On Thursday, Feb. 20, students and faculty convened in the Buchwald-Wright Gallery to see Kate Nichols ’04 discuss her works, some of which are currently on display as part of the Alumnae: 50 Years exhibit. While a student at Kenyon, Nichols learned about the history of painting and how traditional Renaissance artists created their own materials. This inspired her to explore this idea in a modern context by creating and using completely synthetic materials. One theme Nichols referenced repeatedly while summarizing her art career is the blending of art and science; she mixes painting traditions that have been followed for hundreds of years with cutting-edge technology such as gene editing. Her extremely experimental body of work forces the viewer to ask themselves what defines a painting in today’s evolving art world.
Just after college, Nichols became very interested in replicating the colors and shades found in parts of nature, particularly those found in fish scales and bug shells. She attempted to recreate these effects with traditional pigmented paint, but found it impossible. After investigating, Nichols found that it was because these iridescent colors were created not by pigments but by nanoparticles that are smaller than visible light, normally completely invisible to the invisible eye. Years later, she realized that laboratories investigating nanotechnology could help her find a way to paint with these nanoparticles. She reached out to a lab in San Francisco and they invited her to be their artist in residence for 10 years so that she could put paint to canvas.
Initially, Nichols was only able to present these nanoparticle paints on glass. Deepening her work, she studied ways of presenting them on a more papery material. She researched more organic substrates that she could use and discovered a bacteria that creates cellular masses so that they can float in liquids to have access to oxygen. When these masses are dried, they shrink and resemble a skin-like material.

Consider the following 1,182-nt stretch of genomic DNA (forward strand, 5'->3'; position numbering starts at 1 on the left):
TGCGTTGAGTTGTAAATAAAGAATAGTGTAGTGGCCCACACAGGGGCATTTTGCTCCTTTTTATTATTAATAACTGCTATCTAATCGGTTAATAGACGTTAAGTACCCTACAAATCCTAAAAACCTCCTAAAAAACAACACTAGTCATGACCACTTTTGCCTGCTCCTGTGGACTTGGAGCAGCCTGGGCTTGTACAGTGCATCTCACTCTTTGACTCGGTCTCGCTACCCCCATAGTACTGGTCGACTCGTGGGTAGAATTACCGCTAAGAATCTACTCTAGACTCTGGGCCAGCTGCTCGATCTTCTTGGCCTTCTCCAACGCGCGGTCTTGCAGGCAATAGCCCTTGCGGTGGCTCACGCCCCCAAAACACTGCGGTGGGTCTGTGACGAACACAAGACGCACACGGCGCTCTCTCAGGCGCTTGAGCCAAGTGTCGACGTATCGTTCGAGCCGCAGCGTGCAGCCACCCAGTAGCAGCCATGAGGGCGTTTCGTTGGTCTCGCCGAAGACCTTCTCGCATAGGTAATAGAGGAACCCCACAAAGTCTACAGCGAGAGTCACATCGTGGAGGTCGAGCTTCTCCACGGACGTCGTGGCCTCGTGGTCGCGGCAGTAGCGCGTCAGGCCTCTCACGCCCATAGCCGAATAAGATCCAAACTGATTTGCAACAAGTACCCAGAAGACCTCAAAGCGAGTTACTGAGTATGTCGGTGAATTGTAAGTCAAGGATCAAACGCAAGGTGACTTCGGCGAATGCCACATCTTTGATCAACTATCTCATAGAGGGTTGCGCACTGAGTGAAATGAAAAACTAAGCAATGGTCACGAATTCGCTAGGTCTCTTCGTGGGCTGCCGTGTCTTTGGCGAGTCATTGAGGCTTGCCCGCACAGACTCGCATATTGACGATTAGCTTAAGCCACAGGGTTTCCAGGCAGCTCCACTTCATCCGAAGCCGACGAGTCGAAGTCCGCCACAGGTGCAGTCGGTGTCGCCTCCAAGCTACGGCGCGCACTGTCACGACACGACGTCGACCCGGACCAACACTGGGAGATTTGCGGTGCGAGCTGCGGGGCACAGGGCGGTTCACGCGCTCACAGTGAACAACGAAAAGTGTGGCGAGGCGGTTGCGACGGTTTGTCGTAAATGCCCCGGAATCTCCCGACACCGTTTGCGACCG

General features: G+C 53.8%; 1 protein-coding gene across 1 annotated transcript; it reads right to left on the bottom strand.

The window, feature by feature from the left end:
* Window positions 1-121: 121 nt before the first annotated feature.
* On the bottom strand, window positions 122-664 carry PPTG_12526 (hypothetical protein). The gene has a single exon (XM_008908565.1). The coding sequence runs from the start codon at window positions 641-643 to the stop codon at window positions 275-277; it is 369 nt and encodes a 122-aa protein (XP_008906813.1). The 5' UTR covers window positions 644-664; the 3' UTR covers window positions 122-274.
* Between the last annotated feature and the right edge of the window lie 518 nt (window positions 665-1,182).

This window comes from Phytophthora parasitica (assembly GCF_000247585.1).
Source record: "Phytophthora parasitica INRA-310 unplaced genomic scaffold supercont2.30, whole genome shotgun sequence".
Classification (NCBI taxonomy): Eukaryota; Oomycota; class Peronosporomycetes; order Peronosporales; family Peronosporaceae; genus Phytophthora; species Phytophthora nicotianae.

“I originally thought that I would use these as a substrate for my nanoparticle paintings,” Nichols said. “But once I started making them, I thought, ‘I don’t think they need me’ … I didn’t have to draw on them.” This started a new body of work for her as she explored the creation of these artificial skins.
Finally, her current exploration of cutting-edge gene science has led to her interest in how painting can be incorporated in gene editing and specifically with CRISPR, a DNA program which allows for relatively easy modifications of genes in living organisms. One of her recent works was a series of detailed oil paintings of zoomed-in portions of butterfly wings which have been genetically modified to have color abnormalities, which allowed her to tap into traditional painting techniques while exploring what future forms of painting may be like. The butterfly’s genetic edits were described as the scientist painting new colors onto the butterfly. Reflecting on this, Nichols wondered what new scientific discoveries will contribute to the art world.
“It’s interesting to me to think about what it will mean to be a painter in fifty years, or a hundred years,” she said.
In her works, Nichols continues to explore what it means to be a painter in our modernizing world: emphasizing how current human innovations clash and meld with nature and exploring what happens when one combines old with new, and synthetic with organic.